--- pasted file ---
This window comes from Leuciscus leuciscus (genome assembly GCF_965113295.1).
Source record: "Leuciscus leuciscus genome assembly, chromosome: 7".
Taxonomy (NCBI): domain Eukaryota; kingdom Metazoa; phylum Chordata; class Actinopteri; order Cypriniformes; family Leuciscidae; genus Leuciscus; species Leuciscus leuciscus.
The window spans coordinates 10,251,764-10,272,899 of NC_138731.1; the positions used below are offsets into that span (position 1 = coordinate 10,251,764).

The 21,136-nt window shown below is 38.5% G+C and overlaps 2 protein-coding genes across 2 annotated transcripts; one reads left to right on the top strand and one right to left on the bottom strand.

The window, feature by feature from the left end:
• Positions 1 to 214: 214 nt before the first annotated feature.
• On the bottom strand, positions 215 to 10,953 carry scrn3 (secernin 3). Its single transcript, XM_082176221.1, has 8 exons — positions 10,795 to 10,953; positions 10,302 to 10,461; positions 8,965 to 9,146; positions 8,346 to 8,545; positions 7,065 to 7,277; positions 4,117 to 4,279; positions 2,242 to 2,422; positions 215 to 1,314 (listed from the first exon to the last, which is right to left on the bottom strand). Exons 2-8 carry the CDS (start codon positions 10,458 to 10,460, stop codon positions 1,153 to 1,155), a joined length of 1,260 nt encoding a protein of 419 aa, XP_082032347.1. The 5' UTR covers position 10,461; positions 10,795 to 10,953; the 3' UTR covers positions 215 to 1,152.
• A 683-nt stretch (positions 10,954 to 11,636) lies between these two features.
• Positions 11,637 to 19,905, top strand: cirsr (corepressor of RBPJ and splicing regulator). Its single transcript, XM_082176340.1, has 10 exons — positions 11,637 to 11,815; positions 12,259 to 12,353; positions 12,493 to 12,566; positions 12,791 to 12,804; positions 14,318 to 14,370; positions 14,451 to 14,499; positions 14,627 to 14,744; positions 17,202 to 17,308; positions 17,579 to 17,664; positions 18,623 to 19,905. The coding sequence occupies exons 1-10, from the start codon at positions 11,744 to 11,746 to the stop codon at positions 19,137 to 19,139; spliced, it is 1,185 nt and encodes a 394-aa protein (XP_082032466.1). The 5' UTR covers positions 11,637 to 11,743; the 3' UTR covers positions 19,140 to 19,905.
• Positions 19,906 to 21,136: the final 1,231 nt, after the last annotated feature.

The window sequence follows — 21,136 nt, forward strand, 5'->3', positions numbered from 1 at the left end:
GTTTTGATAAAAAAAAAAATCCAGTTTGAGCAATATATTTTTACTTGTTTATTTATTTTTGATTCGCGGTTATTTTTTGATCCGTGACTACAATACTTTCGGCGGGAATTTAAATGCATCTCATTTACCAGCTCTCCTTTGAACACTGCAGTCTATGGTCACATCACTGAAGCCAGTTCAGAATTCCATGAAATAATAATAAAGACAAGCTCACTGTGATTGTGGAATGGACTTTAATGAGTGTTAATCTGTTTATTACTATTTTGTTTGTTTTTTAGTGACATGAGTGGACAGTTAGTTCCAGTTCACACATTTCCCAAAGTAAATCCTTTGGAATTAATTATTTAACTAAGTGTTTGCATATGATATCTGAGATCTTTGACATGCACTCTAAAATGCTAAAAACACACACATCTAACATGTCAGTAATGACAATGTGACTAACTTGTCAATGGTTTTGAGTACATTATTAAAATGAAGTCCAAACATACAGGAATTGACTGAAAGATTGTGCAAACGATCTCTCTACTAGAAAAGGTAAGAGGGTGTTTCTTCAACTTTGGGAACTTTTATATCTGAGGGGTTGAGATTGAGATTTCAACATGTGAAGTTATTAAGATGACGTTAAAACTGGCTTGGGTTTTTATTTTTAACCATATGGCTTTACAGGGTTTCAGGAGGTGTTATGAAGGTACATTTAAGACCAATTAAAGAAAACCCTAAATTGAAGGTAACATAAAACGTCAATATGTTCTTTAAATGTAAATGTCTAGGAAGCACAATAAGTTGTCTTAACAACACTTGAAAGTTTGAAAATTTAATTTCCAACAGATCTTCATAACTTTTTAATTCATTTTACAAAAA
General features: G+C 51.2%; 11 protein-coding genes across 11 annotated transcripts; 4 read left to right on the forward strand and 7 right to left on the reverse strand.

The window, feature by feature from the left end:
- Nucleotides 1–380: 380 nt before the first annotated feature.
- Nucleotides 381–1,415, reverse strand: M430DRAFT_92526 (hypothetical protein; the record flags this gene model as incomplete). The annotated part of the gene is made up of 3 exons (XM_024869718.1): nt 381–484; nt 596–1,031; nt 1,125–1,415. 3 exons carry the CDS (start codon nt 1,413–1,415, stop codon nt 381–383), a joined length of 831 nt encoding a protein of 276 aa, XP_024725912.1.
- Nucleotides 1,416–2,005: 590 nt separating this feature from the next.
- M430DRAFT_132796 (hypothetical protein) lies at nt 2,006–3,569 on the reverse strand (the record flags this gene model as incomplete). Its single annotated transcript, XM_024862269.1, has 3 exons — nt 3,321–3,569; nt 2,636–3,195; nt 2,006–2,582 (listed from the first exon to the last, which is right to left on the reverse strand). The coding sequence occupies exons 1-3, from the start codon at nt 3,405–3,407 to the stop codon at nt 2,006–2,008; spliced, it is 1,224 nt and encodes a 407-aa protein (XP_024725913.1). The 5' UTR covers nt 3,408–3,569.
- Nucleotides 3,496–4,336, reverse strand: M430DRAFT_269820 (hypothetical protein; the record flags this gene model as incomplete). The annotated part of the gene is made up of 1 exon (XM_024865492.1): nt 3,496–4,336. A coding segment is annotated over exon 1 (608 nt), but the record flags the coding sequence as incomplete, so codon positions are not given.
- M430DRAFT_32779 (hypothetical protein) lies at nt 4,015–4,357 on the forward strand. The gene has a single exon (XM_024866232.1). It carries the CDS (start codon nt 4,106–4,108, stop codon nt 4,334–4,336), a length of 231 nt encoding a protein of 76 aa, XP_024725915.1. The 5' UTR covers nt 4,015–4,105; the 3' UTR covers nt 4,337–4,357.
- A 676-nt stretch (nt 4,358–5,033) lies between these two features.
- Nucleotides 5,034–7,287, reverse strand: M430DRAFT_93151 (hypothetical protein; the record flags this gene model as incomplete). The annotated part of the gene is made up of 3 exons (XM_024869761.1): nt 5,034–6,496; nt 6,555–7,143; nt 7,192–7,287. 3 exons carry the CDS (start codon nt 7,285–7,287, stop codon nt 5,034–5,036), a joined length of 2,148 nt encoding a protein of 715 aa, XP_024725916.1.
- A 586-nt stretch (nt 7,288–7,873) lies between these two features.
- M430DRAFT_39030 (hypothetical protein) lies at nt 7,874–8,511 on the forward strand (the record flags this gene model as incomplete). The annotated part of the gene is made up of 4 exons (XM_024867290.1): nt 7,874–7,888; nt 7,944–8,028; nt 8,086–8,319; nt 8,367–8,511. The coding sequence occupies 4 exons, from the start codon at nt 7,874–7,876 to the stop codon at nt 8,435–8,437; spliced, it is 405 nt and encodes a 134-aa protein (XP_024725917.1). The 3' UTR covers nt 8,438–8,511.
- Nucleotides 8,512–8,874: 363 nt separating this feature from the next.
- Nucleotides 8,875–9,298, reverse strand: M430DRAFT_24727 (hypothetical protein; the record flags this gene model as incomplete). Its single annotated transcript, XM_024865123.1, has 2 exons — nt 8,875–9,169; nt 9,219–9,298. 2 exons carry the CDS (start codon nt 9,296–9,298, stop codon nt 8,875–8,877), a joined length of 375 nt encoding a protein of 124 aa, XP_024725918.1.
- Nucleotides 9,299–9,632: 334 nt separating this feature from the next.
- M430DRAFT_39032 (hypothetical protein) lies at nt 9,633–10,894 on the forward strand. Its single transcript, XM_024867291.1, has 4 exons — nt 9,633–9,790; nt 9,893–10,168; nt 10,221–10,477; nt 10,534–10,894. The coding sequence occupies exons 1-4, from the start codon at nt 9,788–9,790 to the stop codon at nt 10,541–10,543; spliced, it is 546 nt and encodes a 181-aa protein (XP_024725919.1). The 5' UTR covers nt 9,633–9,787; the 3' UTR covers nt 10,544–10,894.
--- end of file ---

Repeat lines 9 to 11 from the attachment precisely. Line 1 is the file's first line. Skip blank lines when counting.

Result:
• A 683-nt stretch (positions 10,954 to 11,636) lies between these two features.
• Positions 11,637 to 19,905, top strand: cirsr (corepressor of RBPJ and splicing regulator). Its single transcript, XM_082176340.1, has 10 exons — positions 11,637 to 11,815; positions 12,259 to 12,353; positions 12,493 to 12,566; positions 12,791 to 12,804; positions 14,318 to 14,370; positions 14,451 to 14,499; positions 14,627 to 14,744; positions 17,202 to 17,308; positions 17,579 to 17,664; positions 18,623 to 19,905. The coding sequence occupies exons 1-10, from the start codon at positions 11,744 to 11,746 to the stop codon at positions 19,137 to 19,139; spliced, it is 1,185 nt and encodes a 394-aa protein (XP_082032466.1). The 5' UTR covers positions 11,637 to 11,743; the 3' UTR covers positions 19,140 to 19,905.
• Positions 19,906 to 21,136: the final 1,231 nt, after the last annotated feature.